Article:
A final thought: over 200 years ago, a man we may otherwise have never remembered became famous for having the biggest signature on one of the most important documents in our nation’s history. Without his taking a pen to paper, generations of Americans may not have been inspired to perfect their own “John Hancock.” Your signature is something entirely unique to you, that you create and adapt as you age and that cannot be accurately reproduced by others. Do you really want to give that up?
Kelly Karstaedt is an attorney and shareholder of Karstaedt & Stanko, P.A., a business law firm focusing on providing in-house counsel corporate law services to small to mid-size businesses and non-profit organizations. She was a business litigation attorney before turning her efforts to the transactional side of law. She is also the executive director of a legal professional association and works closely with multiple non-profit organizations.Read More
You want to help our community become better by raising awareness of something you are passionate about to the general populous. It can be the arts, education, homelessness, or even business development. How do you give yourself the best opportunity to achieve this goal? That’s easy, you start a not-for-profit organization! But wait, not so fast. While non-profits can make it easier to help the community there are a few things you need to consider before starting a company.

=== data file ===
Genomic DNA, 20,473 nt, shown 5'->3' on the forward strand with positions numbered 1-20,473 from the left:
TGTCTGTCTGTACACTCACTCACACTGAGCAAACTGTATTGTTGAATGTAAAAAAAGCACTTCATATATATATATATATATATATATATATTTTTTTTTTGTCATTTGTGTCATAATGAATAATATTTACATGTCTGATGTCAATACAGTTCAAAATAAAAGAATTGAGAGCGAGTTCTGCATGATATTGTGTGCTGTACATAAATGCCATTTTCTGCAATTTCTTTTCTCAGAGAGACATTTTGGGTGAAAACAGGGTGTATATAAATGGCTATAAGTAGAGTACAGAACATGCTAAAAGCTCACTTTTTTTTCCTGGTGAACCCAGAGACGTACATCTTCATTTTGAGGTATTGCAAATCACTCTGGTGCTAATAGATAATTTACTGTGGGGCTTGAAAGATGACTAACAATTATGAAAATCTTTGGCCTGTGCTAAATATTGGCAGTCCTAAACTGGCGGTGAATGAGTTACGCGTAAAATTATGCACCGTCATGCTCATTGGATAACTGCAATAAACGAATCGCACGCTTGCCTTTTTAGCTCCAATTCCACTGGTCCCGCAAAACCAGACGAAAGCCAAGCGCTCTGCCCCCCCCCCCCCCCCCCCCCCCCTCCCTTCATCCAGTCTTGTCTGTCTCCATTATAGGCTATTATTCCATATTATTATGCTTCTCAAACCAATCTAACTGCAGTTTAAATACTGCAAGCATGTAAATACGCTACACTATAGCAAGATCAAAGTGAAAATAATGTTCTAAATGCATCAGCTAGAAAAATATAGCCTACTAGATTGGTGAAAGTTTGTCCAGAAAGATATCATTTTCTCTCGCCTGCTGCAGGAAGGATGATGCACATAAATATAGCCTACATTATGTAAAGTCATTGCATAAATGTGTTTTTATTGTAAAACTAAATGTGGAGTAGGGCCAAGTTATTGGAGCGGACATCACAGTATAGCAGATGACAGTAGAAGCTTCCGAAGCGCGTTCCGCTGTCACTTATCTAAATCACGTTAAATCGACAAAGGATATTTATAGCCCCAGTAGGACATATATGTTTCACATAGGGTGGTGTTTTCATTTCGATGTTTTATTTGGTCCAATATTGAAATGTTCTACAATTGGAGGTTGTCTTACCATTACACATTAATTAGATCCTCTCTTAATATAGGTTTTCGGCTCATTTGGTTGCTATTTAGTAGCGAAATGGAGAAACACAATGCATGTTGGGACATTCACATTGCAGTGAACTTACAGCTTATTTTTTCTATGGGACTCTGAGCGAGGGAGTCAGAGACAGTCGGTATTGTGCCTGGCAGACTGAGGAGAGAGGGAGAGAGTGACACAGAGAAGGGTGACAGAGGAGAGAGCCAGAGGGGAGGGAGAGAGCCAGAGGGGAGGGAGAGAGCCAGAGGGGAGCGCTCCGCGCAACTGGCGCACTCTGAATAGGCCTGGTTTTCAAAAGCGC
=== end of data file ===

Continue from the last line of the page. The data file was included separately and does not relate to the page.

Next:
The most important is whether there are other entities that already provide the same or a similar service to the one you are considering. If so, you might not need to start an entity, but instead simply join under their umbrella. Of course, you will want to do some research about how they work and whether you believe you can work with that group. If you cannot find another entity or you cannot work with the one you found you then have a few more questions to answer.
First, what type of non-profit you are going to be. While most people think of a charity when they think non-profit there are actually many types – civic organizations are another popular type for bettering the community. Next, you need to consider what regulatory or compliance requirements you will have to comply with – non-profits, especially charities, tend to have more oversight than most for-profit companies. They need to register with the IRS and, possibly, the state department in charge of consumer protection. One thing many people starting a non-profit may not realize is that they still must file tax returns, usually via IRS Form 990, pay sales and use tax, and pay taxes on “unrelated business income” which is simply money from sources that aren’t the company’s main line of business.Read More